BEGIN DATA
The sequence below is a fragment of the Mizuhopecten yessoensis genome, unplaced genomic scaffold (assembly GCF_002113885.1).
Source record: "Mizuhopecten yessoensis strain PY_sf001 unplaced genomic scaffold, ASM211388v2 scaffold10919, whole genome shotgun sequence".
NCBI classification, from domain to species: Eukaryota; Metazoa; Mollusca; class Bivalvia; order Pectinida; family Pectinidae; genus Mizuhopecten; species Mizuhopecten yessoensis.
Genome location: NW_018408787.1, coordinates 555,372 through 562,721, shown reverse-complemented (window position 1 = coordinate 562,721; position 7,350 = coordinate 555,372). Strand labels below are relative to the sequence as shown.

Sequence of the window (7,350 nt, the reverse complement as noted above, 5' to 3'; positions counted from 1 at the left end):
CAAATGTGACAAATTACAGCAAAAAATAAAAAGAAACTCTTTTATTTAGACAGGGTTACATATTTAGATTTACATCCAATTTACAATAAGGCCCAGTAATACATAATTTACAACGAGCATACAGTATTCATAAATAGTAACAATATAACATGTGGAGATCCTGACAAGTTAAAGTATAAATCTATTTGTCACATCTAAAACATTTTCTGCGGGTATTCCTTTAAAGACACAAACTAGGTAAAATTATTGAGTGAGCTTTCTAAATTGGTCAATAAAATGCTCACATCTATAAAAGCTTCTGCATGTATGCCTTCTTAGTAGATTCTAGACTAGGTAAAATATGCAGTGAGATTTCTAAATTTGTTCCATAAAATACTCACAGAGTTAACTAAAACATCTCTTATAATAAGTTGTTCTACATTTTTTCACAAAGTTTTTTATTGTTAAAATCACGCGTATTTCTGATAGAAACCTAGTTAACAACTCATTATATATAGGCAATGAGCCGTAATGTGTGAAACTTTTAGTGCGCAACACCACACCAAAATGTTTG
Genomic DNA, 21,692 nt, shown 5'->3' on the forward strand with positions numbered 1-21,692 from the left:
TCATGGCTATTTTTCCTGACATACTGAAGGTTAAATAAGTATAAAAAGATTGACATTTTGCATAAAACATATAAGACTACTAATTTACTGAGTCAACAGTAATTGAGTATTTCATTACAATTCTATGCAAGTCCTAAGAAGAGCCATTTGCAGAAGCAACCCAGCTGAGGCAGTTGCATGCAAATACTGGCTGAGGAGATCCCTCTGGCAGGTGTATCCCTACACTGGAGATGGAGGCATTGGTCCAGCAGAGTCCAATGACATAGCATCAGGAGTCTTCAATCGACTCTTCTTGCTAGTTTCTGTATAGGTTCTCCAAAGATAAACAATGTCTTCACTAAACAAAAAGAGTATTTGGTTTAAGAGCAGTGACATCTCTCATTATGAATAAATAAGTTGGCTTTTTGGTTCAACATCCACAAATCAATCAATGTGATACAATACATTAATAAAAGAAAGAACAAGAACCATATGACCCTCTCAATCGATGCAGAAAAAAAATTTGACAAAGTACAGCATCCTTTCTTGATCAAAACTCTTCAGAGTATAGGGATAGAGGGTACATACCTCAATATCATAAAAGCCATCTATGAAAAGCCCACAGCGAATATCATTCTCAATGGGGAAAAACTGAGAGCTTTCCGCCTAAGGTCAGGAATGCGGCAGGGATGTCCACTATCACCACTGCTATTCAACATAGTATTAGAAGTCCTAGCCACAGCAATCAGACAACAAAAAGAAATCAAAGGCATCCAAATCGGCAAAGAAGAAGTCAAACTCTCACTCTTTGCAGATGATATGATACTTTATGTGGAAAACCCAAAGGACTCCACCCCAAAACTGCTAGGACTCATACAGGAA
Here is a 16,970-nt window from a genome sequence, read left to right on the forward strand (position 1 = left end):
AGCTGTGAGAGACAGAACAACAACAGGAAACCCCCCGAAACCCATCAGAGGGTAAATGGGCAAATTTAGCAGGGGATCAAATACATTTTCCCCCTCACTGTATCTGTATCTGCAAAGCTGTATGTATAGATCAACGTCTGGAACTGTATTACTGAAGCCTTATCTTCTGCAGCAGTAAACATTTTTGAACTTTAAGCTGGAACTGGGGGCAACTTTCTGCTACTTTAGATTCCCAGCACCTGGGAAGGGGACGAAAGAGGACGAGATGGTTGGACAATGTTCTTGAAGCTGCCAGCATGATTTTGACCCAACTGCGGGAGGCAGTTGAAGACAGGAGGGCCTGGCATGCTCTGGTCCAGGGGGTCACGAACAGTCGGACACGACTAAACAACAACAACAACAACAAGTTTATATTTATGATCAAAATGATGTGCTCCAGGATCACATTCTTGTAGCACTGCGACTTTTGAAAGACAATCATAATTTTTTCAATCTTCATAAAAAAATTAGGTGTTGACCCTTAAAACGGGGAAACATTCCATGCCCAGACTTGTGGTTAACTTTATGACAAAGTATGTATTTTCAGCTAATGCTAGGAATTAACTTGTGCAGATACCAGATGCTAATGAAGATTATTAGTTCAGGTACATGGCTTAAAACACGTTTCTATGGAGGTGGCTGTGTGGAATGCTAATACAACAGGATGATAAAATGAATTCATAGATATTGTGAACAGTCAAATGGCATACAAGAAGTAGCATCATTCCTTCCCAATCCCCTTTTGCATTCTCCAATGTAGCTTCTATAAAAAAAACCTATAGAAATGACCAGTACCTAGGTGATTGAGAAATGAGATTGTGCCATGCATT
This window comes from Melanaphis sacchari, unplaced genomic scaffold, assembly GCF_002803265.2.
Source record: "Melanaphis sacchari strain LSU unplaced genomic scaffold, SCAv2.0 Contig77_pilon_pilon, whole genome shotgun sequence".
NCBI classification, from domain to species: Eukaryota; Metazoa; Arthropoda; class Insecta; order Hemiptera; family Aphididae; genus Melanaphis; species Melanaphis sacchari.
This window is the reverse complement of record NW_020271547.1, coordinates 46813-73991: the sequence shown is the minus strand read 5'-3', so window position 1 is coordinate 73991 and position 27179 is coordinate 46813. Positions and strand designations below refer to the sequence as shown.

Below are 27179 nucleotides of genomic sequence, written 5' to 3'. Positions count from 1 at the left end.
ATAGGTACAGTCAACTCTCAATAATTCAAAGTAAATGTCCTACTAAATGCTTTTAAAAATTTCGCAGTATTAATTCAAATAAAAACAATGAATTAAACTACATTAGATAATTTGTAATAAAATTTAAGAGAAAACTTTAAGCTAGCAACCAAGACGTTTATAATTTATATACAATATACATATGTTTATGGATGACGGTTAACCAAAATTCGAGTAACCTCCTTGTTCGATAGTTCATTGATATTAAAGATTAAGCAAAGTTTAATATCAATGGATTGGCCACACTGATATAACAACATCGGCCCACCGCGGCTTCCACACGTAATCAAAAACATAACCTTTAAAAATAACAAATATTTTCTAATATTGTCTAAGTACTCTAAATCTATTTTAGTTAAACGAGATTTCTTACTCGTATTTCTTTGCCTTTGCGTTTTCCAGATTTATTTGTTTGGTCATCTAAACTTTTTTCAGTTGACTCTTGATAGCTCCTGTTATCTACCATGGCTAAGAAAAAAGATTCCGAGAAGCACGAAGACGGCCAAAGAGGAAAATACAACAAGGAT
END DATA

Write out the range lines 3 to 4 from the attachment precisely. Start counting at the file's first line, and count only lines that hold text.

NCBI classification, from domain to species: Eukaryota; Metazoa; Mollusca; class Bivalvia; order Pectinida; family Pectinidae; genus Mizuhopecten; species Mizuhopecten yessoensis.
Genome location: NW_018408787.1, coordinates 555,372 through 562,721, shown reverse-complemented (window position 1 = coordinate 562,721; position 7,350 = coordinate 555,372). Strand labels below are relative to the sequence as shown.